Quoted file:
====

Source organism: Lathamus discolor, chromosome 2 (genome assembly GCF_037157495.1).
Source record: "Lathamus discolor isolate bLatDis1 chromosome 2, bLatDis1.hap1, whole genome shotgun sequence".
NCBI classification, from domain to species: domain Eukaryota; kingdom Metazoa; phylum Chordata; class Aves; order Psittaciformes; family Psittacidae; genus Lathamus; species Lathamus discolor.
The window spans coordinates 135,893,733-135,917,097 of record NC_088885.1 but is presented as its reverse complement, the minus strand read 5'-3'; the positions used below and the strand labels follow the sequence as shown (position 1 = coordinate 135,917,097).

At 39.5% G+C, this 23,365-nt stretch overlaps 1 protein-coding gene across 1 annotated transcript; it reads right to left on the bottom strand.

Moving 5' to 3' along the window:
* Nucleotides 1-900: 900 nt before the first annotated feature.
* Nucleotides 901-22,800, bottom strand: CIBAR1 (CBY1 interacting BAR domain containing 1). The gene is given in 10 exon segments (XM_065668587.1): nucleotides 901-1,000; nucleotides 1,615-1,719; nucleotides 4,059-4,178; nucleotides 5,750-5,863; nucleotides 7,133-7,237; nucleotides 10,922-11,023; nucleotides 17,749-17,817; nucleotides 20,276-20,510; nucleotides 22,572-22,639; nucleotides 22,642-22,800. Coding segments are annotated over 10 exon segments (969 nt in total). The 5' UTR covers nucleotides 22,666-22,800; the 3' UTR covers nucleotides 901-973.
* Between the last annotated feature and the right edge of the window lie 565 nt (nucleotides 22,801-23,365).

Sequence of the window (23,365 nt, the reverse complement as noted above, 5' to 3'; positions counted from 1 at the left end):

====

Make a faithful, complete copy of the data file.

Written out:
Source organism: Lathamus discolor, chromosome 2 (genome assembly GCF_037157495.1).
Source record: "Lathamus discolor isolate bLatDis1 chromosome 2, bLatDis1.hap1, whole genome shotgun sequence".
NCBI classification, from domain to species: domain Eukaryota; kingdom Metazoa; phylum Chordata; class Aves; order Psittaciformes; family Psittacidae; genus Lathamus; species Lathamus discolor.
The window spans coordinates 135,893,733-135,917,097 of record NC_088885.1 but is presented as its reverse complement, the minus strand read 5'-3'; the positions used below and the strand labels follow the sequence as shown (position 1 = coordinate 135,917,097).

At 39.5% G+C, this 23,365-nt stretch overlaps 1 protein-coding gene across 1 annotated transcript; it reads right to left on the bottom strand.

Moving 5' to 3' along the window:
* Nucleotides 1-900: 900 nt before the first annotated feature.
* Nucleotides 901-22,800, bottom strand: CIBAR1 (CBY1 interacting BAR domain containing 1). The gene is given in 10 exon segments (XM_065668587.1): nucleotides 901-1,000; nucleotides 1,615-1,719; nucleotides 4,059-4,178; nucleotides 5,750-5,863; nucleotides 7,133-7,237; nucleotides 10,922-11,023; nucleotides 17,749-17,817; nucleotides 20,276-20,510; nucleotides 22,572-22,639; nucleotides 22,642-22,800. Coding segments are annotated over 10 exon segments (969 nt in total). The 5' UTR covers nucleotides 22,666-22,800; the 3' UTR covers nucleotides 901-973.
* Between the last annotated feature and the right edge of the window lie 565 nt (nucleotides 22,801-23,365).

Sequence of the window (23,365 nt, the reverse complement as noted above, 5' to 3'; positions counted from 1 at the left end):